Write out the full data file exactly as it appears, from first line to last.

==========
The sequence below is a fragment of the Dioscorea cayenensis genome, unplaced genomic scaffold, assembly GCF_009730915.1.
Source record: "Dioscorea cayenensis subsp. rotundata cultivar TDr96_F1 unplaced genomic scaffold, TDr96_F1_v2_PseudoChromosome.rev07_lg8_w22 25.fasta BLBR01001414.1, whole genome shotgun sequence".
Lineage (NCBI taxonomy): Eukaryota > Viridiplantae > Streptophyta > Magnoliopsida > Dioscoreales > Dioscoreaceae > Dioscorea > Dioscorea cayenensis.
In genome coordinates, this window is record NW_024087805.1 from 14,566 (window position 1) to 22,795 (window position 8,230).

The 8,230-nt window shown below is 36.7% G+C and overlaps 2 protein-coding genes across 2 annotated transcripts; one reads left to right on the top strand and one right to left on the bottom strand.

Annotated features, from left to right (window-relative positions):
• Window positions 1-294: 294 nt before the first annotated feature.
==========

The sequence below is a fragment of the Dioscorea cayenensis genome, unplaced genomic scaffold, assembly GCF_009730915.1.
Source record: "Dioscorea cayenensis subsp. rotundata cultivar TDr96_F1 unplaced genomic scaffold, TDr96_F1_v2_PseudoChromosome.rev07_lg8_w22 25.fasta BLBR01001414.1, whole genome shotgun sequence".
Lineage (NCBI taxonomy): Eukaryota > Viridiplantae > Streptophyta > Magnoliopsida > Dioscoreales > Dioscoreaceae > Dioscorea > Dioscorea cayenensis.
In genome coordinates, this window is record NW_024087805.1 from 14,566 (window position 1) to 22,795 (window position 8,230).

The 8,230-nt window shown below is 36.7% G+C and overlaps 2 protein-coding genes across 2 annotated transcripts; one reads left to right on the top strand and one right to left on the bottom strand.

Annotated features, from left to right (window-relative positions):
• Window positions 1-294: 294 nt before the first annotated feature.